We must work hard not to end up like America, where effectively the lobbyists control Washington as no politician there can win an election without millions of dollars for their campaign.

    In the UK the City of London and the financial sector control the current government and certainly had a great deal of influence on the Tony Blair government – so we have little control and huge bailouts from taxpayers when things go wrong.

    One of the good things about the EU is that it is having a some effect on corruption. The present crisis could be a positive event as it is forcing some politicians to grow up and face reality. And Europe-wide we may get better controls.

  3. Nikolai Holmov

    The first thing to note about the article is that the Transparency International is a corruption perception index and therefore is only a measure of the perceived corruption of a government by a small number of the populous polled.

    Any perception of any of those polled can be immediately bias depending on any political alignment they have and their understanding of corruption itself.

    Secondly, simply because an incident occurs that is discovered rather than declared, it doesn’t automatically infer corruption. It infers a lack of transparency, possibly, depending upon whether it is a matter of public interest or whether it is simply interesting to the public. Those are two completely different things.

    I say this not in defense of the cases cited in the article as I am of the opinion that there needs to be an additional onus of transparency for publicly elected figures and public servants. They too have a right to a private life under Article 8 just as any of us do.

    The press also have a right to report what they discover under Article 10.

    The question of transparency verses privacy when Article 8 v Article 10 collide has no one size fits all answer.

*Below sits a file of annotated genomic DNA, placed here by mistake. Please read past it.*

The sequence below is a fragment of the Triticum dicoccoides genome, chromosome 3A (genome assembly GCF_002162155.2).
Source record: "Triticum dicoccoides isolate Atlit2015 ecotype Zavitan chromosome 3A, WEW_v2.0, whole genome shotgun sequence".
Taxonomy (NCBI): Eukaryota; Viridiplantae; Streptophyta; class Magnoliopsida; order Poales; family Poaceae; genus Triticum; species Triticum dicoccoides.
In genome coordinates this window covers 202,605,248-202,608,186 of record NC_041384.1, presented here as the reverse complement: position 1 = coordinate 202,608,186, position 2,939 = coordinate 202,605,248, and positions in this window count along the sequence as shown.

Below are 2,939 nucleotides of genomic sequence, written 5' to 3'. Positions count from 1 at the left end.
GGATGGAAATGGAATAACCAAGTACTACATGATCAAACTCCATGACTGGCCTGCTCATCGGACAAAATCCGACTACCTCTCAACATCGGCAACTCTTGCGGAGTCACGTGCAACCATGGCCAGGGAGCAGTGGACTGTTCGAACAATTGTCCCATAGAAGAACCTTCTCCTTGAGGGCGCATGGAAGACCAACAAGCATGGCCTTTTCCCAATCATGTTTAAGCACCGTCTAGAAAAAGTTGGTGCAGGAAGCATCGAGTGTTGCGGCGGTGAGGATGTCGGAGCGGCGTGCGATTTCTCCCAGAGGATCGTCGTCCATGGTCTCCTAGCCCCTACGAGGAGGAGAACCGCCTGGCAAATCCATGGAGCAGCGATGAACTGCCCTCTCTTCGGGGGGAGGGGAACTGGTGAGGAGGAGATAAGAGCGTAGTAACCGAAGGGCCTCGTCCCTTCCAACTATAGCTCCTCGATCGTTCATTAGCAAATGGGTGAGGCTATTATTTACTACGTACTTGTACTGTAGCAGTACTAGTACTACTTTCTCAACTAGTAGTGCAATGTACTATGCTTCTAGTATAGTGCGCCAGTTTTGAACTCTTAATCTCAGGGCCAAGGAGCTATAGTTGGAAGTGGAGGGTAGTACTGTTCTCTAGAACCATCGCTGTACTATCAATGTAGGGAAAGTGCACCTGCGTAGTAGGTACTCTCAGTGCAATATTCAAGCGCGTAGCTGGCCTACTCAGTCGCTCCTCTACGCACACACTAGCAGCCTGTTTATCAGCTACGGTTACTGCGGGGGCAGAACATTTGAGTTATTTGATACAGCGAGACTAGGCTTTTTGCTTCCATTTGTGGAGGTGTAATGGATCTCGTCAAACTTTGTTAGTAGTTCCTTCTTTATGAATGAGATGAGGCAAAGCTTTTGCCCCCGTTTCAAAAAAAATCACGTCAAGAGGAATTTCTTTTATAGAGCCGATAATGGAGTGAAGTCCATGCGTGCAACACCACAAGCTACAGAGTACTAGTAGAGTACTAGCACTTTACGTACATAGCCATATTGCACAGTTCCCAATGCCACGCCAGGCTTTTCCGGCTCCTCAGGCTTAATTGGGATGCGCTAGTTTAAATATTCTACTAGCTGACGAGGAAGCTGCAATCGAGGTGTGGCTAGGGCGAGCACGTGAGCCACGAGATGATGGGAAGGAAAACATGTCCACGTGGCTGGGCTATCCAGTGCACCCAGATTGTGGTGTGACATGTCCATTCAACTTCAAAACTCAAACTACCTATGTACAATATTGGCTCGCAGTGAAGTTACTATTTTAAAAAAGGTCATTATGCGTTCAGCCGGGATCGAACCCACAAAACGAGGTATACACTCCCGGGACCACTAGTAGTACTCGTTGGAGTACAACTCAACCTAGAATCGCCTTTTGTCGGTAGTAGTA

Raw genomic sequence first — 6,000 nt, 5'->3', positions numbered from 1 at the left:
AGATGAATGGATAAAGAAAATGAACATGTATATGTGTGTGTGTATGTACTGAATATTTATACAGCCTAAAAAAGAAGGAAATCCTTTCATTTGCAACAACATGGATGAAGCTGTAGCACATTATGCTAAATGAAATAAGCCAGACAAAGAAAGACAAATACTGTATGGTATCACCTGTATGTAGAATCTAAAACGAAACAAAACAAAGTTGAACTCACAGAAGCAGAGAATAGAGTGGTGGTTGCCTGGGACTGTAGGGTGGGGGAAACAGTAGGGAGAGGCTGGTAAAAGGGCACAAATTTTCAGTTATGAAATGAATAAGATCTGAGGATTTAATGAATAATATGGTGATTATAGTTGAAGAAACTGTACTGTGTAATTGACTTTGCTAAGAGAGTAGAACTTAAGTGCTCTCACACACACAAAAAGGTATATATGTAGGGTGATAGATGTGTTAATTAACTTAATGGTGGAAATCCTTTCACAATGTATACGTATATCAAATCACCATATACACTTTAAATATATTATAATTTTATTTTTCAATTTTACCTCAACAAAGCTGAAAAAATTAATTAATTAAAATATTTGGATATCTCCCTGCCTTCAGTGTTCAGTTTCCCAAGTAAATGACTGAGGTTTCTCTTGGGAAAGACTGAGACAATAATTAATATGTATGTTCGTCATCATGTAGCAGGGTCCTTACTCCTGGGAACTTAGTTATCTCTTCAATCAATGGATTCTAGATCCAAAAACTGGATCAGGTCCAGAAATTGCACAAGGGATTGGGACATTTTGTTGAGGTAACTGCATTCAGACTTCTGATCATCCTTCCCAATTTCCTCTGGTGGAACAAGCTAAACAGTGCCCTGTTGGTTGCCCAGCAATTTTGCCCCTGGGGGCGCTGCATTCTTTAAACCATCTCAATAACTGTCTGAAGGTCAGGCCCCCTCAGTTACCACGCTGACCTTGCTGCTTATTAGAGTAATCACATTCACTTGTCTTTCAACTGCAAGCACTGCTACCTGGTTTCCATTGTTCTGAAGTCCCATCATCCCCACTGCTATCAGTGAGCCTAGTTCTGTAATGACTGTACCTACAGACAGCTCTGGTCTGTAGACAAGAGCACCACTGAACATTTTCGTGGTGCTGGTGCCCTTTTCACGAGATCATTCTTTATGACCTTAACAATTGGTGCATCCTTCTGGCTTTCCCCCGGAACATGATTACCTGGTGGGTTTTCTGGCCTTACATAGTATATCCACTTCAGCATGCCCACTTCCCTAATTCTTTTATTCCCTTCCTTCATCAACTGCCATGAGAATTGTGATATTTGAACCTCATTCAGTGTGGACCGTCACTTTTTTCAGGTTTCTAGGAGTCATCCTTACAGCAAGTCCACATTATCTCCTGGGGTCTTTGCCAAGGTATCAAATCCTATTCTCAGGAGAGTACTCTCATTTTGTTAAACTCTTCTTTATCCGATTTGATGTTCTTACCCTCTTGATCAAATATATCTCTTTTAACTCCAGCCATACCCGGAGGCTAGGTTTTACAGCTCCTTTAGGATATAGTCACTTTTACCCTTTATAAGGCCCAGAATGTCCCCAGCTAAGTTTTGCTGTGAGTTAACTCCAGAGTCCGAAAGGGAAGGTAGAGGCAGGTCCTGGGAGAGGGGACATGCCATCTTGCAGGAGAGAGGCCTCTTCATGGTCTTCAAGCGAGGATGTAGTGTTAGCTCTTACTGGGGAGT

Society has become accustomed to its political leaders using all the wiggle room any law allows for their own self-serving purposes as well as carefully worded, often mealymouthed, statements, leaving enough ambiguity to shift a little either way depending of the prevailing wind of public opinion.

    “We” now automatically default to the worst possible beliefs about our leaders such is the disenfranchisement of society with politics and politicians at any given opportunity.

    Maybe we are right to do so. Those in power must always be held accountable and consider their actions carefully. Power and actions of the powerful must always be justified and legitimized rather than imposed without question during any tenure in any office.

    The question in some inferred corruption is one of transparency and not nefariousness. In other cases it is purely nefarious and necessarily exposed.

    In some cases where no illegal actions have taken place but it still seems wrong, we need to ask ourselves what, if anything, was gained by those involved. Are there strings, visible or invisible attached to any action and what are the repercussions.

    Is it bribery, is it crony-ism, is it a lobbying lever? One man’s lobbying is another man’s advocacy depending upon the level of transparency involved.

    There is a gray area that will never satisfactorily be overcome.

  4. Christos Mouzeviris